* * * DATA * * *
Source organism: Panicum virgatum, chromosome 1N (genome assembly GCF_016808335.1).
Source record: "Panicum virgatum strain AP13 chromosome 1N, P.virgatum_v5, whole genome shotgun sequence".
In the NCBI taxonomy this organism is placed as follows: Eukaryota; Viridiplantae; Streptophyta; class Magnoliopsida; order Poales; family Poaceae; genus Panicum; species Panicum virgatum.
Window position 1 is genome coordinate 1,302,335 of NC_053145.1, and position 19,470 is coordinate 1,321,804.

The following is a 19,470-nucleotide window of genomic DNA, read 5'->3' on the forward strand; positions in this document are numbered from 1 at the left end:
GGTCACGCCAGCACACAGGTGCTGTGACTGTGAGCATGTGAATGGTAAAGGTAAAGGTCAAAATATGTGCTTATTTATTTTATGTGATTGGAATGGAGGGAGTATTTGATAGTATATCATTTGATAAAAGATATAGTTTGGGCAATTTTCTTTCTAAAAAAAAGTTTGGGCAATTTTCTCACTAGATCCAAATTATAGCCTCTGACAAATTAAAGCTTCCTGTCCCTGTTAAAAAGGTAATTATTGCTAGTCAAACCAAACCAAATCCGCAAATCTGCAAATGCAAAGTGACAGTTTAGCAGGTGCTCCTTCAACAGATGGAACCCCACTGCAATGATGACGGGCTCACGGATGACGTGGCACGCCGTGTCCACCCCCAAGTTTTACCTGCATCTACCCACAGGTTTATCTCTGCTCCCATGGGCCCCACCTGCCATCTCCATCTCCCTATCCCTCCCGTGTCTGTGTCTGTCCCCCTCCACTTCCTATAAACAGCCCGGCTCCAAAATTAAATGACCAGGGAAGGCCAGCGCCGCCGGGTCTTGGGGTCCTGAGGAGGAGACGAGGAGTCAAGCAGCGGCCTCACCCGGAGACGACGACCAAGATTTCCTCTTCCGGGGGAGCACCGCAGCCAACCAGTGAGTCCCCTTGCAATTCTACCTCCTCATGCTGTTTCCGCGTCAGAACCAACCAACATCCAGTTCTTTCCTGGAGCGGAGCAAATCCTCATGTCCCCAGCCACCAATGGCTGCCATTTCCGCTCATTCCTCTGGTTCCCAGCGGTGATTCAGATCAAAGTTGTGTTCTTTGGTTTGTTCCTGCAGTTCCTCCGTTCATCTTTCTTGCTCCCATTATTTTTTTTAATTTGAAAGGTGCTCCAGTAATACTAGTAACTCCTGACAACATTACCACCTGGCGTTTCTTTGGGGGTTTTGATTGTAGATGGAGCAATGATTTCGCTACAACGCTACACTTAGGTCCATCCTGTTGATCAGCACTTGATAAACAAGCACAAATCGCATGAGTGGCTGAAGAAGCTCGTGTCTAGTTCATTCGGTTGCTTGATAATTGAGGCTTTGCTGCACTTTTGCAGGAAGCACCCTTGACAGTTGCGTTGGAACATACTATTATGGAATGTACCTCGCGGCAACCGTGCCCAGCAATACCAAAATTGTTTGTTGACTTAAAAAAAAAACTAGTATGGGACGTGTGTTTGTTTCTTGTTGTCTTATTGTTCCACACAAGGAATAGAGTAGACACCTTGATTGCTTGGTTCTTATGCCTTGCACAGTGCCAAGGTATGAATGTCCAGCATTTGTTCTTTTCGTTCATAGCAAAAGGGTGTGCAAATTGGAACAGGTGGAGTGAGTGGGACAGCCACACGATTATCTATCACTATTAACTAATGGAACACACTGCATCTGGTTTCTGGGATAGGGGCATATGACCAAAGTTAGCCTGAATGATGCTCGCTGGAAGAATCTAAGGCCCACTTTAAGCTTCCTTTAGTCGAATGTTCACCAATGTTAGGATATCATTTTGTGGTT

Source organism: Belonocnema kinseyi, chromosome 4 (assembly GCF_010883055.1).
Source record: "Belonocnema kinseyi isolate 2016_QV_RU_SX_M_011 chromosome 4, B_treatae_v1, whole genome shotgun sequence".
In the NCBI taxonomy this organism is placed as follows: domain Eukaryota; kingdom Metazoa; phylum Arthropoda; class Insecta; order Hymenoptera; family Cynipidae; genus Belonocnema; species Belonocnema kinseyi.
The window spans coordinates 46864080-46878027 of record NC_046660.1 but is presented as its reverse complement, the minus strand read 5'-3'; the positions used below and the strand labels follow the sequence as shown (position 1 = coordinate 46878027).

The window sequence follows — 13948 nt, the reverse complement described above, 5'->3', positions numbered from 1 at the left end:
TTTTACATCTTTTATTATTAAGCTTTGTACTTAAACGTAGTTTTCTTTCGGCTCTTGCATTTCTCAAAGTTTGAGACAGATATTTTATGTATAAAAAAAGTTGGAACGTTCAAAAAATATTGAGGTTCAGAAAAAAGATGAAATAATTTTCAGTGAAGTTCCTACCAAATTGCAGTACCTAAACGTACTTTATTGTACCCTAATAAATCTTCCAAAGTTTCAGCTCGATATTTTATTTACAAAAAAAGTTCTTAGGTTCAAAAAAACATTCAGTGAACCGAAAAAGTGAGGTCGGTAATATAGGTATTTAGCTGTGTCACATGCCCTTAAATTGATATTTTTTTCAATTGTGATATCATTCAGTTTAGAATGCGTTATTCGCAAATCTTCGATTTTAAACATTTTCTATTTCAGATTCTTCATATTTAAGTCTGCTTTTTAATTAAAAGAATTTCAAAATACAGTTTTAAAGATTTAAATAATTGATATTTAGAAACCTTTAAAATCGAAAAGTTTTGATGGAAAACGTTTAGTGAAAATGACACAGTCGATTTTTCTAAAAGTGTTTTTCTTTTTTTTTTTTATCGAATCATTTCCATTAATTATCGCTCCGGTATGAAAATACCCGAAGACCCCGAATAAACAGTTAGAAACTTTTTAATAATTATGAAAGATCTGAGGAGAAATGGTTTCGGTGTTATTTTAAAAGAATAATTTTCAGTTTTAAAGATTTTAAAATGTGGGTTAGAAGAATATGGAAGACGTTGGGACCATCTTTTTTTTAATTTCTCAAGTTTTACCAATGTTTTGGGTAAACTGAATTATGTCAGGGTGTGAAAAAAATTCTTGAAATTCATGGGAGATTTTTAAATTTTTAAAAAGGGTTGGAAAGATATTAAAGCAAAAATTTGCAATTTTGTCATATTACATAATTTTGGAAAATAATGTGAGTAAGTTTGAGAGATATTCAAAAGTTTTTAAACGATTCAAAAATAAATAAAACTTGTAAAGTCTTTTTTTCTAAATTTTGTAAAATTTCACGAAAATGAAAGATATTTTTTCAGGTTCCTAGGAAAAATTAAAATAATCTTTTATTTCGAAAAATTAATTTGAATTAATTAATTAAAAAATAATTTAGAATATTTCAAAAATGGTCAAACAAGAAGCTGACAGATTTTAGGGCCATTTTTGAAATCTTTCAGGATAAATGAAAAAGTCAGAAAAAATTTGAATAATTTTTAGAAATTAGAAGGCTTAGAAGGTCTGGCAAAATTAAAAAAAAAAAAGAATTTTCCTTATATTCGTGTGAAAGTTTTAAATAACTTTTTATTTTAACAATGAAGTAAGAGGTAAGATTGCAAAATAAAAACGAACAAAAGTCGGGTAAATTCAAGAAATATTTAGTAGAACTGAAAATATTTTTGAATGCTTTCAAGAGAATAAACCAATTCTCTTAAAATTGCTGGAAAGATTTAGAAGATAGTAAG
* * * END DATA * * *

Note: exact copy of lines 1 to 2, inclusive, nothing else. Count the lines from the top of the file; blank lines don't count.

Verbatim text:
Source organism: Panicum virgatum, chromosome 1N (genome assembly GCF_016808335.1).
Source record: "Panicum virgatum strain AP13 chromosome 1N, P.virgatum_v5, whole genome shotgun sequence".